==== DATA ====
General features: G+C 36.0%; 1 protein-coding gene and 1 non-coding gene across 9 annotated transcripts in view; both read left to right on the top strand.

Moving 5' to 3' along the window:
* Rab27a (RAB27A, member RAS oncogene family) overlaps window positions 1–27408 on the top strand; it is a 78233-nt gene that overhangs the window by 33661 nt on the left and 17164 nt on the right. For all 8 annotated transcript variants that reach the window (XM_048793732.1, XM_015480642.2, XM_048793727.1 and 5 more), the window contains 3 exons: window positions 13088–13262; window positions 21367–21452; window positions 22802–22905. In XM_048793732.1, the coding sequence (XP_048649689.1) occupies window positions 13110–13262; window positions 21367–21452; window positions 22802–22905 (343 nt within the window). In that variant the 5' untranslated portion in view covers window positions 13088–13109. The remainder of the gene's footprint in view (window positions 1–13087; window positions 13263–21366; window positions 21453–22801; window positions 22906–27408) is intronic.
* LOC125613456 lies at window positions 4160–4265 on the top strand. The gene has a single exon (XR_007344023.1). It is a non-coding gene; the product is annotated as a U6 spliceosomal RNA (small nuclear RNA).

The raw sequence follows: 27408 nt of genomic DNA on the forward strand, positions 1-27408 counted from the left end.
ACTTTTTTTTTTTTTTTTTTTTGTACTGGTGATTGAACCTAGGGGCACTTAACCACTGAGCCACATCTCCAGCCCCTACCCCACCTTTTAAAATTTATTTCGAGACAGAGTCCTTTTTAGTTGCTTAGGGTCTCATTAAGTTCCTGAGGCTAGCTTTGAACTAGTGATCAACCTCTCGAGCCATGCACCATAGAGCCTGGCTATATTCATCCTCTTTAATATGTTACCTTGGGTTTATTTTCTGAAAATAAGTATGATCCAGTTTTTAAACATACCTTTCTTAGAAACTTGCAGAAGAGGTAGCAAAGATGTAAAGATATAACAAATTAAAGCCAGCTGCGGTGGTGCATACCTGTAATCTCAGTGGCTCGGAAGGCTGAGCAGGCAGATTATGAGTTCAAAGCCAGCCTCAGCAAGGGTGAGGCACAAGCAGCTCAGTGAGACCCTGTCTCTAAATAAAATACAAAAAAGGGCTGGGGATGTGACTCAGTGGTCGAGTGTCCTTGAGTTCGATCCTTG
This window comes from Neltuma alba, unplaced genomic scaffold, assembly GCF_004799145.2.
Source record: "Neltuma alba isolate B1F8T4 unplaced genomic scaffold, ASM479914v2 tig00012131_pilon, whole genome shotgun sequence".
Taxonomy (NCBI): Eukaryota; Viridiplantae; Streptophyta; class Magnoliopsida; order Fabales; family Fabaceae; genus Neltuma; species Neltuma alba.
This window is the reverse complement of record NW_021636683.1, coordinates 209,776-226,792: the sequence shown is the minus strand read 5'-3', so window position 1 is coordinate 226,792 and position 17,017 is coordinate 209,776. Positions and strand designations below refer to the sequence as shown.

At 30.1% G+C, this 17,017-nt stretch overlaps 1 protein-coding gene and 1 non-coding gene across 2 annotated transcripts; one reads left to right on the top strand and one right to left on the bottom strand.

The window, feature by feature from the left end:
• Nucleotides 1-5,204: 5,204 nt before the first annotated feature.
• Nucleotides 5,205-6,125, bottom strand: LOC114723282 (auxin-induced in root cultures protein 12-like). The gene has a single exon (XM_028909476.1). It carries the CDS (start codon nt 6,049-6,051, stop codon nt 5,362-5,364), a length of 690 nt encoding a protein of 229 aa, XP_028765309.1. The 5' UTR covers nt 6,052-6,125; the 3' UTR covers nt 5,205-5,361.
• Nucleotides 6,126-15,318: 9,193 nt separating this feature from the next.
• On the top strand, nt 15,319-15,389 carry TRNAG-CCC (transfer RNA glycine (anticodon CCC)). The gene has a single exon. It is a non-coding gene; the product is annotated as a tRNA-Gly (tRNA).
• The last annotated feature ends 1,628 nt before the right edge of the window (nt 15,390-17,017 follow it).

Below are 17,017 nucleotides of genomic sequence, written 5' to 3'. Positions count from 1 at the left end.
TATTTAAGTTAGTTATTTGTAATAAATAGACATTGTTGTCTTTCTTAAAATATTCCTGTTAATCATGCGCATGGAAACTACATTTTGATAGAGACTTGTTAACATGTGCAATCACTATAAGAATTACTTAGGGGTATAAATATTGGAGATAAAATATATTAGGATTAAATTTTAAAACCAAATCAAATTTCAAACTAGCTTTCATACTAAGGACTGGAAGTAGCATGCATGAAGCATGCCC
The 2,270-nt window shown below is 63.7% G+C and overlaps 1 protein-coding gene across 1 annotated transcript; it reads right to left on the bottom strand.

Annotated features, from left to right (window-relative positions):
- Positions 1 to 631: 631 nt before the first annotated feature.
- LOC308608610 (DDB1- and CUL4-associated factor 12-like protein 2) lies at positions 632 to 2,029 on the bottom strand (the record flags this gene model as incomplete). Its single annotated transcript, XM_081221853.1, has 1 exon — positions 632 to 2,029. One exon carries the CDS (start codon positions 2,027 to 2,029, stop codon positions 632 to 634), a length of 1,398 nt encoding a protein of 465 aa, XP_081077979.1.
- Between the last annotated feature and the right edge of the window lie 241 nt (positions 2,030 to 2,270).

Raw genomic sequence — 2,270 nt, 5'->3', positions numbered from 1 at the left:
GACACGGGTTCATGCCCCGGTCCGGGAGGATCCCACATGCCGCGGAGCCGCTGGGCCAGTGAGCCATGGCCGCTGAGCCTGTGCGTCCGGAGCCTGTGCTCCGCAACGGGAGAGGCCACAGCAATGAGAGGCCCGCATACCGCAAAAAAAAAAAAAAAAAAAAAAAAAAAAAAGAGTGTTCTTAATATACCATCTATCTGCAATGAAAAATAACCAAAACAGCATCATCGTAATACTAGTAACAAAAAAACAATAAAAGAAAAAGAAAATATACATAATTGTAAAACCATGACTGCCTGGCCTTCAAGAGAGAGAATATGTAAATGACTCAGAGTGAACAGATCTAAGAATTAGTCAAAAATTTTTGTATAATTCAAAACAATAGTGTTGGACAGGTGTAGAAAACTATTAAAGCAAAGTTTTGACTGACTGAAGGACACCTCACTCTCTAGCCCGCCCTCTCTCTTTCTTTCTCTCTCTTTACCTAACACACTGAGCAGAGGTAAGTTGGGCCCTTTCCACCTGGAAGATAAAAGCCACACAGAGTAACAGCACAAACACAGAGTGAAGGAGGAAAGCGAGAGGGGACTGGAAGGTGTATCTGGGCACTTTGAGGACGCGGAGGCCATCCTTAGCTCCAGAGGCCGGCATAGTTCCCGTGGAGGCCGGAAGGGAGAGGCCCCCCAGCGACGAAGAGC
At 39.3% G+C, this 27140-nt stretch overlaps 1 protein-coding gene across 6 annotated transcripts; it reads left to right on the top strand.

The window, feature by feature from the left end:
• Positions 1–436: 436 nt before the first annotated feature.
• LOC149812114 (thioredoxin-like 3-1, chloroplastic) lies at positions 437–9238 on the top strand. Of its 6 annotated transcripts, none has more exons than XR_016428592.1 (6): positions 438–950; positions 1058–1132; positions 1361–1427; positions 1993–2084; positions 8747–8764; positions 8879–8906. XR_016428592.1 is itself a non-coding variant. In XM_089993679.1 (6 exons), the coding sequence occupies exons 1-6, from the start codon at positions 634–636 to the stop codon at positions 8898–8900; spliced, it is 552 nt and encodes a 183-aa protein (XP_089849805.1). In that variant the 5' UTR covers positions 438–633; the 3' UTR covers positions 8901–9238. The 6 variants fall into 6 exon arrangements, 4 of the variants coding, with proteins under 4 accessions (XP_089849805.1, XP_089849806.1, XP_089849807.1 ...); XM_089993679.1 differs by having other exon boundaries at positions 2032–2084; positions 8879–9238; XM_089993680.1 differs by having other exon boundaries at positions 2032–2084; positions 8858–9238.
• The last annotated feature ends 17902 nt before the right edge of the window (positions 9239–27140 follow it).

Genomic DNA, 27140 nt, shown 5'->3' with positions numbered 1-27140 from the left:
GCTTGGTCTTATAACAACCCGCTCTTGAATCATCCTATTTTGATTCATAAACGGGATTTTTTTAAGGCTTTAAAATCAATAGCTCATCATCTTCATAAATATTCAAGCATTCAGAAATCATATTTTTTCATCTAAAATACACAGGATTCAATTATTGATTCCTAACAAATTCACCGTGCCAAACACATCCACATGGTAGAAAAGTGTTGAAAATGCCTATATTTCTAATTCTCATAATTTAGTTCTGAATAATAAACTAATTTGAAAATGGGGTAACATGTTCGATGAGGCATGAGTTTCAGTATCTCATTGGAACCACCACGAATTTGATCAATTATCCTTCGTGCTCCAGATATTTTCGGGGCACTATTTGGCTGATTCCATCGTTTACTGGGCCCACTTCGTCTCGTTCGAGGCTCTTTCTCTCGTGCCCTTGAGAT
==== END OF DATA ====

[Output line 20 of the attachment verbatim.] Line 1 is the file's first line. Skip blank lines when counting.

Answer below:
The 2,270-nt window shown below is 63.7% G+C and overlaps 1 protein-coding gene across 1 annotated transcript; it reads right to left on the bottom strand.